I am the vine; you are the branches. If a man remains in me and I in him, he will bear much fruit; apart from me you can do nothing. John 15:5 In a little under three days my life will be changing in some considerable ways. Instead of returning to school this semester, I am relocating to Johannesburg, South Africa, where I have the distinct privilege of working the International Board of South Africa. This is exciting news — the happy kind of exciting and the scary kind of exciting. Admittedly, my decision to take this opportunity wasn’t solely motivated by a desire to do mission work (although that was a big part of it). I felt it was time for me to grow up. Get brave. Overcome fears that make me weak. And I really thought that’s what I was doing by moving to a country 8,000 miles from my home, family, and friends. But, as is so often the case, I had missed the whole point of this experience.
I don’t pretend that my semester abroad requires particular bravery for most people. It’s not that big of a deal, really. But certain things I will have to do in the next six months scare me to death. I hate that. Over the past several years I have become acutely aware of and disgusted by the fears I allow to dominate my life, so I decided to kill those fears. I have become a little obsessed with bravery, to be honest. I took the advice of the incomparable Eleanor Roosevelt to “do the thing you think you cannot do.”
But the Lord, as He is so very good at doing, taught me how wrong Eleanor and I were.I am human. By definition I am weak, afraid, and sick. I do nothing, absolutely nothing, by my own power. I’m not making my lungs suck in air right now. I am not telling my neurons to fire or my fingers to type. So why am I under the impression that I can will myself to be brave? That’s not my job. That’s a job for the same One who keeps my heart beating. That’s the job of the VINE.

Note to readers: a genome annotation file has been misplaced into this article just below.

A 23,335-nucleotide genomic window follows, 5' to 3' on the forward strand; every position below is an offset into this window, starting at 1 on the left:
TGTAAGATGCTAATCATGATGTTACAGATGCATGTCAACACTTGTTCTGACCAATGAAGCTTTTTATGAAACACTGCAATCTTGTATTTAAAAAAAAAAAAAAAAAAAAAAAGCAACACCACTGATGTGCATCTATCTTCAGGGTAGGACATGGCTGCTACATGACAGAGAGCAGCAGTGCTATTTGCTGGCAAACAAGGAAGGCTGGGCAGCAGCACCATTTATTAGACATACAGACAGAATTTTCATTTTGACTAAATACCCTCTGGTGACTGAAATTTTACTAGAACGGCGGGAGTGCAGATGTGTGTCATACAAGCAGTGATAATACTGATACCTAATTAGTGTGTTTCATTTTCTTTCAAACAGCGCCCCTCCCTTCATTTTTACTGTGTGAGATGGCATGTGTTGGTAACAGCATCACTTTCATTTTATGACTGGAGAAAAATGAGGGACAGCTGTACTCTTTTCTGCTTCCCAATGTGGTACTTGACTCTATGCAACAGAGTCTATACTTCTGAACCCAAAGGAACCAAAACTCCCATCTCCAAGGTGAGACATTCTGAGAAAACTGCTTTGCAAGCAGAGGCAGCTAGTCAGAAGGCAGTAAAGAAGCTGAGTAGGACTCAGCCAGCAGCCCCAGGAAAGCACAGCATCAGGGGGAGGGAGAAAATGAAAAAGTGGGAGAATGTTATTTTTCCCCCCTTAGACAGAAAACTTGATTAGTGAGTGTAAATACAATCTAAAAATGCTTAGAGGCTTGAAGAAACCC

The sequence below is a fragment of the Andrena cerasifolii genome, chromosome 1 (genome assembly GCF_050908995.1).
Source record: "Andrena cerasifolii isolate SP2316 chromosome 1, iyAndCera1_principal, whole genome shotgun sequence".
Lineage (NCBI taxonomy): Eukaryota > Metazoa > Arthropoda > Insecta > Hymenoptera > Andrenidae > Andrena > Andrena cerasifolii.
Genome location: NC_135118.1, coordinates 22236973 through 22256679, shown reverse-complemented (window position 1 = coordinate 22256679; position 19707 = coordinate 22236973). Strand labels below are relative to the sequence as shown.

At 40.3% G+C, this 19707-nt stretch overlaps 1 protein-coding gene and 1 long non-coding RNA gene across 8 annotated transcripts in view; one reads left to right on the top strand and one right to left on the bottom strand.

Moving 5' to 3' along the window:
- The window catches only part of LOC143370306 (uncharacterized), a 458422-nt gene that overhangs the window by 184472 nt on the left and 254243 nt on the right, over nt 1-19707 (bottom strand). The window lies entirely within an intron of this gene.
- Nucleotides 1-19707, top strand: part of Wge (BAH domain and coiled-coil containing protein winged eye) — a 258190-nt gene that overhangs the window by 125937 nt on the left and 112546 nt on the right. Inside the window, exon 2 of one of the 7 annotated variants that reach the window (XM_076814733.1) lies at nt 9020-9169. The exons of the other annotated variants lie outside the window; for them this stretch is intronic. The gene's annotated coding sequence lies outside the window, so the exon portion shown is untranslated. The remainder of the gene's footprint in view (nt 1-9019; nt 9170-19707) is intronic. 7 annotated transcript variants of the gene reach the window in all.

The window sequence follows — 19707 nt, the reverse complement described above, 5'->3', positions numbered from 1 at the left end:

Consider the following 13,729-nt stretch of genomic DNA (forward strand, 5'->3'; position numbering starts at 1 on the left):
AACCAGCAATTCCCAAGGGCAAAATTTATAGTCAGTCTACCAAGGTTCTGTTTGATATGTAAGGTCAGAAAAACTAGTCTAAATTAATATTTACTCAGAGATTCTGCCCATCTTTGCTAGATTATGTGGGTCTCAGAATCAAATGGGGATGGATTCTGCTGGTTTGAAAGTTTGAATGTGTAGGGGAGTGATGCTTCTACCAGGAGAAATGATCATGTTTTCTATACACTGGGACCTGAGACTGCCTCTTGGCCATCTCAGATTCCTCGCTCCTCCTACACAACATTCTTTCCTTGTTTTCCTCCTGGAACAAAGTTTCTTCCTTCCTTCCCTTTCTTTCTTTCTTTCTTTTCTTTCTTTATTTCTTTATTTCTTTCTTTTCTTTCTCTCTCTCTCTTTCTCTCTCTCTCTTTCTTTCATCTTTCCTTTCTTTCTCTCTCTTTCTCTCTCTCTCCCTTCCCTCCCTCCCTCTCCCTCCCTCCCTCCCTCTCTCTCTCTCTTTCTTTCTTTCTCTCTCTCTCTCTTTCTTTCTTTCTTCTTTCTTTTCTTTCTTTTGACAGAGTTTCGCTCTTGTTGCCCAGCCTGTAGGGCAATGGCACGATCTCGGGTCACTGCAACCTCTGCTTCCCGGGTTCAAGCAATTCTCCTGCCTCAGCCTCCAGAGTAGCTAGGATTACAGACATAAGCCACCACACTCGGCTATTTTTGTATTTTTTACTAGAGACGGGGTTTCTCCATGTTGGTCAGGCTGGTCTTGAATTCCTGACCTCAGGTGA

He is the VINE. I am just a branch. He gives me nutrients, oxygen, life. As I read John 15 last night, I was dumbfounded that, on one hand, I could claim dependence on my God while, on the other hand, remaining convinced that I could make myself braver. Do not mishear me: I am still certain that bravery is one of the rarest and most valuable of human traits. But real, true bravery can only be supplied by the One who overcame death (the ultimate source of fear) so that we could live life abundantly and fearlessly. It is through the VINE we are brave. And, in turn, we are brave so that we may glorify our Vine, our God.
So, dear friends, as I ask for your prayers during this time, I ask for the bravery rooted in the deep peace and empowerment that comes from knowing Jesus Christ. His death means I have no fear in my death. That also means no fear in flying, no fear in injury, no fear in robbery, no fear in inadequacy, no fear in lostness, no fear in homesickness. This is good news! This is why I, the coward of all cowards, can do what I’m about to do. To God be the glory!I’m tweaking Eleanor’s words a bit: I’m letting HIM do the things I know I cannot do alone. I think she would approve.